Six weeks, six title fights: Ranking the UFC’s top bouts during a historically busy stretch

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When UFC welterweight champion Kamaru Usman and his challenger, Gilbert Burns, step into the Octagon on Saturday night, they will be kicking off an unprecedented run of title bouts. From this weekend’s UFC 258 event through UFC 260 six weeks later, there will be six fights in which a belt is on the line. According to ESPN Stats & Information research, that is more than in any other 42-day period in the UFC’s 27-year history.

One of those title bouts is a champion vs. champion superfight, and that means seven of the UFC’s 11 belt holders will be in action before the end of March.

There’s also a long-awaited rematch. There’s a meeting of two fighters who were teammates until last year. There’s an appearance by a two-division champ who also happens to be the women’s GOAT.

Every one of the upcoming championship bouts is an example of top-shelf UFC matchmaking. You will not find a puzzling pairing among them — nothing like Jose Aldo getting a bantamweight title shot coming off two straight losses, as happened in July. These fights pit champions against No. 1 or No. 2 contenders, with the superfight having even loftier credentials. What’s more impressive, two of the defending champs are actually betting underdogs.

Which of the title fights is the crème de la crème? Here’s one observer’s ranking:

1. Stipe Miocic vs. Francis Ngannou, UFC 260, March 27 at site to be determined

Odds: Ngannou -160 | Miocic +135
At stake: Miocic’s heavyweight championship

Why it’s ranked where it is: Heavyweight. Championship. Of. The. World. That alone makes this fight the biggest of big deals. But when the greatest heavyweight ever is an underdog? This one simply can’t be beat.

Story line: It’s a rematch of a 2018 title bout won by Miocic, halting Ngannou’s previous scary run of fast finishes (10 straight, six in Round 1, four in Round 2). Can Ngannou avenge a loss against the greatest heavyweight in MMA history?

Notable numbers: 45, 26, 71 and 20. That is the amount of seconds it took Ngannou to finish each of his four most recent fights. Those lightning-fast knockout victories came against notable opponents, too: two former champions (Cain Velasquez, Junior dos Santos) and two rising contenders (Curtis Blaydes, Jairzinho Rozenstruik).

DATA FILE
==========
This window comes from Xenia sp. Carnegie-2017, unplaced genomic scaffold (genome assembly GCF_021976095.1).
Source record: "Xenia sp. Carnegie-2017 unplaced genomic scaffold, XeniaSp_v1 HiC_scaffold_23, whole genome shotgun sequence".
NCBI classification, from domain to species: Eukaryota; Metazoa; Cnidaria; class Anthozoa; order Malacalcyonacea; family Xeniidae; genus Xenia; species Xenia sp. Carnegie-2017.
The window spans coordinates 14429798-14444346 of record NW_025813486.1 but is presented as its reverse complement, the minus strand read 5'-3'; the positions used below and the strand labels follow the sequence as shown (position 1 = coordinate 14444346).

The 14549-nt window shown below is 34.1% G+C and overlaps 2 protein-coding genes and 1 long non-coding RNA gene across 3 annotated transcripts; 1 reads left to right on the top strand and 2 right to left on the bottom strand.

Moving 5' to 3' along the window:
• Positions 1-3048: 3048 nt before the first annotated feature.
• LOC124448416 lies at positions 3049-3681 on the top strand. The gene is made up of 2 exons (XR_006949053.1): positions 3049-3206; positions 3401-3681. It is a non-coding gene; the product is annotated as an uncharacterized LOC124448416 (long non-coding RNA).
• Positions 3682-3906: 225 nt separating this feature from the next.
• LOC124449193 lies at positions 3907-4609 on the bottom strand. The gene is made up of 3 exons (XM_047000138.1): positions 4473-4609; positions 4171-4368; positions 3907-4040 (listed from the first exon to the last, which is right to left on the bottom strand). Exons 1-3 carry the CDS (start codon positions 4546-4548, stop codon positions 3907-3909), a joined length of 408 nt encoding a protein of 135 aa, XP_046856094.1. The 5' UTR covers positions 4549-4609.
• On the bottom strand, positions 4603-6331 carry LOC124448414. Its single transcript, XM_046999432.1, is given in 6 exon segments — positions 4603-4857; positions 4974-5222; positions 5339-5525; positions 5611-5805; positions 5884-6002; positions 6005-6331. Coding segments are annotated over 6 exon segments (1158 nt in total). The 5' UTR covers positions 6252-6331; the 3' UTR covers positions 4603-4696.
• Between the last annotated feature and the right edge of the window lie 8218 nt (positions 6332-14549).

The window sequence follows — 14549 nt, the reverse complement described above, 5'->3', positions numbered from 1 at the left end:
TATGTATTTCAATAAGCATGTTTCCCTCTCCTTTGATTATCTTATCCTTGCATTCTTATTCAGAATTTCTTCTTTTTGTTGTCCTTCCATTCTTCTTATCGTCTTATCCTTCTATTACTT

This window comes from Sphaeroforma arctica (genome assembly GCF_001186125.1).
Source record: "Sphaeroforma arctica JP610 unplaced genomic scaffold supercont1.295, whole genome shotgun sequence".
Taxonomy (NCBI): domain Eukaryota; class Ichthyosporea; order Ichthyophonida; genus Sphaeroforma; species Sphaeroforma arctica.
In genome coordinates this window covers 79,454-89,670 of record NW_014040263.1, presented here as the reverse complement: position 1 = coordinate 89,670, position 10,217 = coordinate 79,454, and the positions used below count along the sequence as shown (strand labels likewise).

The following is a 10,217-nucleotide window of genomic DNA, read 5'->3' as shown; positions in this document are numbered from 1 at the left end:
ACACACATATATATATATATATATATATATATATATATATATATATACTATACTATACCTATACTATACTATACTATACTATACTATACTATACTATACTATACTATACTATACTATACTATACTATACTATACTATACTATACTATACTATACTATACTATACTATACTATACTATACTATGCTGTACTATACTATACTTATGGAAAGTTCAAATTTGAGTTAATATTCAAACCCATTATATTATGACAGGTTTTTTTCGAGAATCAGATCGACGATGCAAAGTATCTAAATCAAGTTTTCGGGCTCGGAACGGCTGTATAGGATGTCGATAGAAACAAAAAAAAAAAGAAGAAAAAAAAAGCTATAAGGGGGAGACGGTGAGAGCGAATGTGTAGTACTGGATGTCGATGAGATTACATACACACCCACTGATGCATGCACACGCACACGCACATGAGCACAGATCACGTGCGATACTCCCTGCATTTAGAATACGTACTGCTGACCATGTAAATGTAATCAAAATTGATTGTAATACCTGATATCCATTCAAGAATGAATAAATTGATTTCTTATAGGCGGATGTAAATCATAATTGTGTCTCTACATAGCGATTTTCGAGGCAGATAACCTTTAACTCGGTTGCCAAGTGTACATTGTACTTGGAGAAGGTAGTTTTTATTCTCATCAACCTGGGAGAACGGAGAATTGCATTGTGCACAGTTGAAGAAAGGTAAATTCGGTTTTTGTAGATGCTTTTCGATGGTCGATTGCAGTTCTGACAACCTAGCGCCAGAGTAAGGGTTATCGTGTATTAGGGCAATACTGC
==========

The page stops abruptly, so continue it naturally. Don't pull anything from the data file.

X factor: Ngannou has been a terror with his fists, for sure, but he has been so quick with his KOs that we have seen no evidence that he has shored up the grappling deficiencies that plagued him in the first Miocic fight. The champ took him down six times and made the fight largely a five-round wrestling match, nullifying the big man’s dangerous power. Ngannou landed just two significant strikes in the final three rounds combined. Sure, he has been known to put out an opponent’s lights with a single punch, but that scenario is unlikely to play out if he’s fighting from his back.


2. Jan Blachowicz vs. Israel Adesanya, UFC 259, March 6 in Las Vegas

Odds: Adesanya -275 | Blachowicz +210 (At Bet MGM; not yet listed by Caesars Sportsbook by William Hill)
At stake: Blachowicz’s light heavyweight championship

Why it’s ranked where it is: Double champs tend to clog up both of the weight classes they rule, and that’s not great for the sport. Still, watching the coronation process unfold as it happens — or doesn’t — is magical. Actually, watching Adesanya in any context is magical.

Story line: Champion meets champion, in just the sixth such superfight in UFC history. Can Adesanya, who already reigns at middleweight, take over the sport in the wake of pound-for-pound king Khabib Nurmagomedov‘s retirement?

Notable number: 0. Although he will be the challenger on this night, Adesanya (20-0) is the only unbeaten fighter in this run of distinguished title bouts.

X factor: Adesanya will be going for the belt in a weight class 20 pounds above his middleweight domain. That might sound like a daunting challenge, but history tells us it’s doable. In the five champ-vs.-champ matchups so far in UFC history, the fighter from the lighter weight class has won all but one of them. The sportsbooks apparently keep up on those stats, as “The Last Stylebender” has been installed as a betting favorite.


3. Amanda Nunes vs. Megan Anderson, UFC 259, March 6 in Las Vegas

Odds: Nunes -1100 | Anderson +700
At stake: Nunes’ featherweight championship

Why it’s ranked where it is: This is a mismatch, for sure, but what elevates the fight to must-see status is this: Any opportunity to see the greatest female fighter in history do her thing is not to be missed.

Story line: Two-division champ defends one of her belts — in a weight class that may or may not have staying power in the UFC.

Notable number: 5. That is how many fighters are on the women’s featherweight roster posted on the UFC website. Other than Nunes and Anderson, there’s just Felicia Spencer, whom Nunes defeated last June in her most recent title defense, plus a 36-year old who is 0-2 in the Octagon (Zarah Fairn) and a fighter with just one UFC appearance — in 2018 (Leah Letson). By allowing Cris Cyborg and Cat Zingano to leave for Bellator, the UFC is down to slim pickings at 145 pounds.

X factor: This is Nunes’ first fight after becoming a mother in September, when her wife, UFC strawweight Nina Ansaroff, gave birth to a baby girl. How has parenthood affected the champ’s preparation and performance? Nunes is not the first UFC fighter to juggle parenthood and fighting, but it’s a first for her. Will the greatest female fighter of all time — and one of the best ever regardless of gender — be at the top of her game?